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This post discusses why, if you haven’t already, you should change from using only your bathroom scales to measure your progress in the gym, to using Body Composition.
For some it’s a morning ritual – get up, stand on the scales, then feel great, or worried, or indifferent to the result between your big toes. Make no mistake: regular checks of your weight can tell you exactly that – whether there’s been movement up or down. Of course, we  have to allow for daily fluctuations. A small dinner or being dehydrated can send the figures down a bit, while a large or salty meal the night before can send the figures up by a kilo or so.

Over time, it is the movement in weight – the general trend – which counts. But what is this figure telling you? Sure, you might be heavier but we don’t know that it’s all fat. As noted above, you might just be holding on to a bit of water. Sure, you might be lighter, but if you’re 3 days into your Ketogenic diet, then you body is going to release a whole lot of water, and you could suddenly show up 3 kilos lighter. .

Then, and what really throws a complicator in, is the effects of exercise. What if the extra weight is a little more muscle – if you’ve been working hard on your weight training? What is the extra weight is an increase blood volume, if you’ve been working on your aerobic fitness. None of this detail will be shown by your scales.
Further, when we are losing weight, we lose from all our body’s tissues. From lean mass, from fat, and from bone. What if your body is losing disproportionately from one of these?
All these factors surrounding exercise are a great reason to move away from the scales as your only source of information on your progress, but to try to gain a deeper understanding of what is happening to your body composition. That means trying to assess what your body is currently made of.

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There are many ways to measure Body Composition. From the simple and low-tech such as skin fold callipers, to the extremely high tech methods like hydrostatic weighing, the Bod Pod – air displacement, and DEXA Scanning.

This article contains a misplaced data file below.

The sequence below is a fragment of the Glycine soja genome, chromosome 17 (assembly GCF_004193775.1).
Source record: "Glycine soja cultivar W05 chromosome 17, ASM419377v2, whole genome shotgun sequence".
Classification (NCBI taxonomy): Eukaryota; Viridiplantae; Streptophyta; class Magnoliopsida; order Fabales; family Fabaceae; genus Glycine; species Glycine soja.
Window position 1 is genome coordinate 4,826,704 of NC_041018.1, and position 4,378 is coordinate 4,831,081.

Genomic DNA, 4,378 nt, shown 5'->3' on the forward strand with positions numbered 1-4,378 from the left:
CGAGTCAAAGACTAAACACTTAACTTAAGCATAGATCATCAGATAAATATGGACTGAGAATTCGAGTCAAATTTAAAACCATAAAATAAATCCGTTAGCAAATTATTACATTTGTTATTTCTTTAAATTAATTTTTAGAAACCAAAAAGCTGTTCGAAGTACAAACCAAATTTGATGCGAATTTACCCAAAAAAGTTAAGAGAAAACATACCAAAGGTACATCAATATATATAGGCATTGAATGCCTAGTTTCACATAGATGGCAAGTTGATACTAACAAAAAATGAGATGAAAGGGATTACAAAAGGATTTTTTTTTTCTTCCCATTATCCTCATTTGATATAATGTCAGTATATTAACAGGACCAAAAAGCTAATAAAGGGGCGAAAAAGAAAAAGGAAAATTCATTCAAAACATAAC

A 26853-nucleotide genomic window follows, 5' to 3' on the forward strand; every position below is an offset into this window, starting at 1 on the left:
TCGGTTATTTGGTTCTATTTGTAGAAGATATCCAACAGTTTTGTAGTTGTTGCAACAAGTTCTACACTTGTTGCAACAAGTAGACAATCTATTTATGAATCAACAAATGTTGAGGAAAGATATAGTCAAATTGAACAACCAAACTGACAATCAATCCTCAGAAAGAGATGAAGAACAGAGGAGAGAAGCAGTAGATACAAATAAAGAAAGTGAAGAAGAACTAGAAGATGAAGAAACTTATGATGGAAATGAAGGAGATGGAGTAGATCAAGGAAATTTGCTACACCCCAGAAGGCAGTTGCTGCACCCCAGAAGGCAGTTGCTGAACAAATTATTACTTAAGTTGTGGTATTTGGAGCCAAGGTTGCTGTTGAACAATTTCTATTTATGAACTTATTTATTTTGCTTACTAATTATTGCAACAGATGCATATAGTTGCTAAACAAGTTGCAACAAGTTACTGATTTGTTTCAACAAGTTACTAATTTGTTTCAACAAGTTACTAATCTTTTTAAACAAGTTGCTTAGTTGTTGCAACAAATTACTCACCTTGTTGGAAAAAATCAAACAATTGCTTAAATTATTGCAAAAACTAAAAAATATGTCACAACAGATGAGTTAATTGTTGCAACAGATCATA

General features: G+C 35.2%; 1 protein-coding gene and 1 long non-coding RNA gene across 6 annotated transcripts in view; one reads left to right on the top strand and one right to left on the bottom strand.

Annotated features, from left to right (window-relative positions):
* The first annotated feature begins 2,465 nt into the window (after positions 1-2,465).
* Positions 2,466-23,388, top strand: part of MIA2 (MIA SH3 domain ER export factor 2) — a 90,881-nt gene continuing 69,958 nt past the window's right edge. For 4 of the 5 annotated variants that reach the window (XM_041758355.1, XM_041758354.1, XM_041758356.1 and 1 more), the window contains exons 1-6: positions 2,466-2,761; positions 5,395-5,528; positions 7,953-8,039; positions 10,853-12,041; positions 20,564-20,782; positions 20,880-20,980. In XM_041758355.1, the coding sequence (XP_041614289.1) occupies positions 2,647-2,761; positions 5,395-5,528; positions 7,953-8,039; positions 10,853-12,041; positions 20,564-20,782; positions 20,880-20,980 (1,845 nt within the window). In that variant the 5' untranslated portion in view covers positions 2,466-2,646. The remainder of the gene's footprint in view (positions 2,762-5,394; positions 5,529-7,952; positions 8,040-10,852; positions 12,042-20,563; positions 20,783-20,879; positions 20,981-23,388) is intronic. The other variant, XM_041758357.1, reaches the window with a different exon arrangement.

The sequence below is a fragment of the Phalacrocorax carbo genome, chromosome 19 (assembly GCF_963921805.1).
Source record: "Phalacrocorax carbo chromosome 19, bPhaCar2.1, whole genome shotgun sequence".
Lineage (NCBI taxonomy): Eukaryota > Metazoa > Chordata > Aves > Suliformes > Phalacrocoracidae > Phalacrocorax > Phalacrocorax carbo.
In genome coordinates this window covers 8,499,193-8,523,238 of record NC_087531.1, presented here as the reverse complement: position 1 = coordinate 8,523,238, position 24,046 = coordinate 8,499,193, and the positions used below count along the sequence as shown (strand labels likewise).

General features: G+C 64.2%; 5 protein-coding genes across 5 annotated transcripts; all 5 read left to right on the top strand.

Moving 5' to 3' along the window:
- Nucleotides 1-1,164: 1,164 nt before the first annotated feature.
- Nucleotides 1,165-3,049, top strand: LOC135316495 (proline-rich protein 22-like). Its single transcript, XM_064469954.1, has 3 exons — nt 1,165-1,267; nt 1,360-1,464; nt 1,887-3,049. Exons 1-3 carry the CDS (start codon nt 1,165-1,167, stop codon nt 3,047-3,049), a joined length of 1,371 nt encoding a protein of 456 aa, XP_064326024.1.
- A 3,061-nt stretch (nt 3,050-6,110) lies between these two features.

To a greater or lesser degree however, they are all aiming at moving beyond the total weight figure, and getting a breakdown of that into a percentage of body fat.
With this one bit of information, you already have a far greater understanding of what your efforts at the gym or on your diet are producing. An increase of weight, but reduction in body fat percentage means (for most people’s goals) you are doing really well!  You have increased the amount of muscle or blood relative to the amount of fat. A decrease of weight, and decrease in body fat percentage would mean that you are losing fat faster than you are losing muscle. Once again, for most people’s goals that would be great news.
If however you are losing weight, but your body fat is increasing, this might mean that you are disproportionately losing muscle – this should be avoided at all costs. Your diet may not be right – or you might be cutting too deeply from your suggested number of calories. Similarly an increase of weight and increase in body fat may mean that you are eating too much relative to the intensity of your workouts. 
Of course the above are just examples of what might be happening – individual results will vary, and some combination of factors may be at play. 
Body fat percentage also helps you to more accurately judge your calorie requirement. As fat is ‘passive’ tissue – i.e. it doesn’t consume calories to maintain, while muscle is ‘active’ tissue, meaning that it does consume calories to maintain – it is important to understand how much of each you have in order to better gauge your caloric needs. 

While we are on the subject, it is worth touching briefly on Body Mass Index. Most of you will know this, as this is the method still used by GPs to assess patients and categories them into ’underweight’, ’normal range’, ‘overweight’, and ‘obese’. BMI is just your weight (in kg) divided by your height (in meters). 
BMI is a terrible equation to use for anyone who has ever set foot in a gym. The only reason it is still used is that it is quick, doesn’t require any skill or equipment other than scales and a height ruler on the door. It can be reliably carried out by GPs who naturally want to focus on acute conditions rather  than refining their skills with a skin fold calliper. We have to also remember that here in the UK, only 17% of people have a gym membership, so for many people, like scales, it might be a valid measure. However, put any CrossFit Athlete, or body builder through the equation, and they are almost certain to be assessed at some level of ‘overweight’ or ‘obese’

“here in the UK, only 17% of people have a gym membership”

Source: IBISWorld report on Gyms and Fitness Centres UK

So, by all means continue to use the scales, but upgrade your understanding of the changes happening to you by one of the more precise methods of body composition analysis. My Vital Metrics offers DEXA scanning as the gold standard. You can get more information about DEXA here. Look out for our upcoming smackdown between DEXA and other body composition methods.

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